Terminator: Dark Fate-Linda Hamilton

Linda Hamilton returns as Sarah Connor for the first time since 1991's "Terminator 2: Judgment Day" in the sixth installment in the "Terminator" franchise "Terminator: Dark Fate." (COURTESY OF PARAMOUNT PICTURES)

Thirty-five years after the original “Terminator” film was released, we now have “Terminator: Dark Fate,” the sixth film in the franchise, and the fourth unnecessary sequel. But of these gratuitous sequels, “Dark Fate” is the strongest.

“Terminator 2: Judgment Day,” James Cameron’s 1991 follow up to his 1984 original, is one of the greatest sequels ever made. It does exactly what a sequel should do: it expands the story and deepens the characters and themes of its predecessor.

“T2” also ended in an emotionally satisfying way that did not require further sequels, but that has never prevented the powers that be.

The biggest issue with the “Terminator” sequels is that they are all essentially the same film. A killer robot is sent from the future to kill a human target that is significant in the future war between man and machine. A protector is also sent back to defend against this assailant.

This template was even repeated in “T2,” with the wrinkle that a good terminator was now sent back to defend against a more advanced evil terminator. This was the last innovation to the formula. The exception to the rule was 2008’s “Terminator Salvation” which was set entirely in the future conflict between man and machine. Though flawed, it was a welcomed departure.

Cameron was not involved with 2003’s “Terminator 3: Rise of the Machine,” “Terminator Salvation,” and 2015’s “Terminator Genisys,” but has returned as a producer and writer for “Dark Fate,” which ignores all the films he was not a part of making.

Even with Cameron’s return, we aren’t given much new in terms of plotting. It is once again the dynamic of victim, attacker and defender, but, thankfully, there are some variations in the character dynamics.

Linda Hamilton, who fought Arnold Schwarzenegger’s bad T-800 terminator in 1984 and then fought alongside Schwarzenegger’s good terminator in 1991, returns as Sarah Connor for the first time since “T2.”

Hamilton’s presence gives the film more of a raison d’etre than previous installments. Similar to Jamie Lee Curtis’ return in last year’s “Halloween” — another sequel that ignored most of its predecessors — it is gratifying to see a grisled female survivor in her old age still fighting both literal and figurative demons.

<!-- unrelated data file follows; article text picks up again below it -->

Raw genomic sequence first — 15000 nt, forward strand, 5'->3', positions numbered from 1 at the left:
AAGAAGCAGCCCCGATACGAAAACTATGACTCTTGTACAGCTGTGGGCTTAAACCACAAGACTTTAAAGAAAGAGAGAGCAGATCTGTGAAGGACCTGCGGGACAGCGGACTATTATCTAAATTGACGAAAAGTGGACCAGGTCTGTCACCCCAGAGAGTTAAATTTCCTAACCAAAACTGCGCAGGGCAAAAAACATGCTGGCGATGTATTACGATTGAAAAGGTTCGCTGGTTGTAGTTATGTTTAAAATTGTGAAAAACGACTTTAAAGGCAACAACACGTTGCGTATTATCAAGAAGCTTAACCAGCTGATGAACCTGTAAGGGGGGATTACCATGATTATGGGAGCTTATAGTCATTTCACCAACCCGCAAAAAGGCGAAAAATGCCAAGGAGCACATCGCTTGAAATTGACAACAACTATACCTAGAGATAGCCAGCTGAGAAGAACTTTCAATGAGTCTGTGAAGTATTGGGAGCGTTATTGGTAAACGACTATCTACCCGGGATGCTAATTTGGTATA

Terminator: Dark Fate poster

"Terminator: Dark Fate" welcomes back the original stars Linda Hamilton and Arnold Schwarzenegger as well as director James Cameron who takes on the role of producer and writer. (COURTESY OF PARAMOUNT PICTURES)

The new target is Dani Ramos (Natalia Reyes), a young woman living in Mexico City. Her protector is Grace (Mackenzie Davis), an augmented human with advanced strength, speed and senses. The new REV-9 terminator (Gabriel Luna) is morphing liquid metal like the T-1000 from “T2,” but also has a metal exoskeleton that he can separate from, making for double the trouble.

To battle this formidable adversary, Dani and Grace team with the world-weary Sarah and a formerly evil T-800 (Schwarzenegger) who (spoiler!) killed Sarah’s son John (Edward Furlong) in 1998.

The character shifts for Hamilton and Schwarzenegger are the most fascinating aspects of “Dark Fate.” With its mission completed 22-years ago, this T-800 has aged and integrated into society. He found purpose by defending a single mother and her son. In the process, he forms a family, grows a conscience, and becomes more human. He is genuinely repented for killing John.

Conversely, following the death of her son, Sarah has become cold and detached. She has lost nearly all her humanity and is more robotic and calculating. Her arc becomes reconnecting with her humanity and finding the ability to forgive.

It is great to see Hamilton and Schwarzenegger together again. There’s a good deal of humor in their dynamic. Unfortunately, Schwarzenegger doesn’t appear until an hour in.

Gratefully, the new characters are appealing. Davis, who appeared in “Blade Runner 2049,” another sequel to a 1980s classic, balances the line between human and machine. Grace has a similar skill set as a terminator and is a hardened soldier, but shows compassion toward Dani. Davis also makes a believable action hero.

Reyes’ Dani starts out as a damsel in distress, but finds her strength — similar to the arc of Sarah in the original. Part of that strength isn’t just a will to survive and fight, but to stand for others. At a critical moment, she refuses to leave Sarah behind despite Grace’s protests.

Luna, who appeared as Ghost Rider on TV’s “Marvel’s Agents of S.H.I.E.L.D,” is an effective villain. He is allowed to show more emotion than previous terminators which makes him more efficient at blending in, but he also nails that methodical machine-like body movement and facial expressions.

Director Tim Miller (“Deadpool”) handles the action well, particularly the initial REV-9 attack of Dani. There’s nothing groundbreaking, but the action is well-shot and thrilling. Everyone gets their moment to shine, including the 71-year-old Schwarzenegger who is still viable as an action hero.

Based on the less-than-stellar box office, it is clear that after being burned by too many so-so sequels, audiences have moved on. Which is regrettable, because for the first time since “T2,” a “Terminator” film is emotionally resonant. Alas, it is clearly too little, too late.

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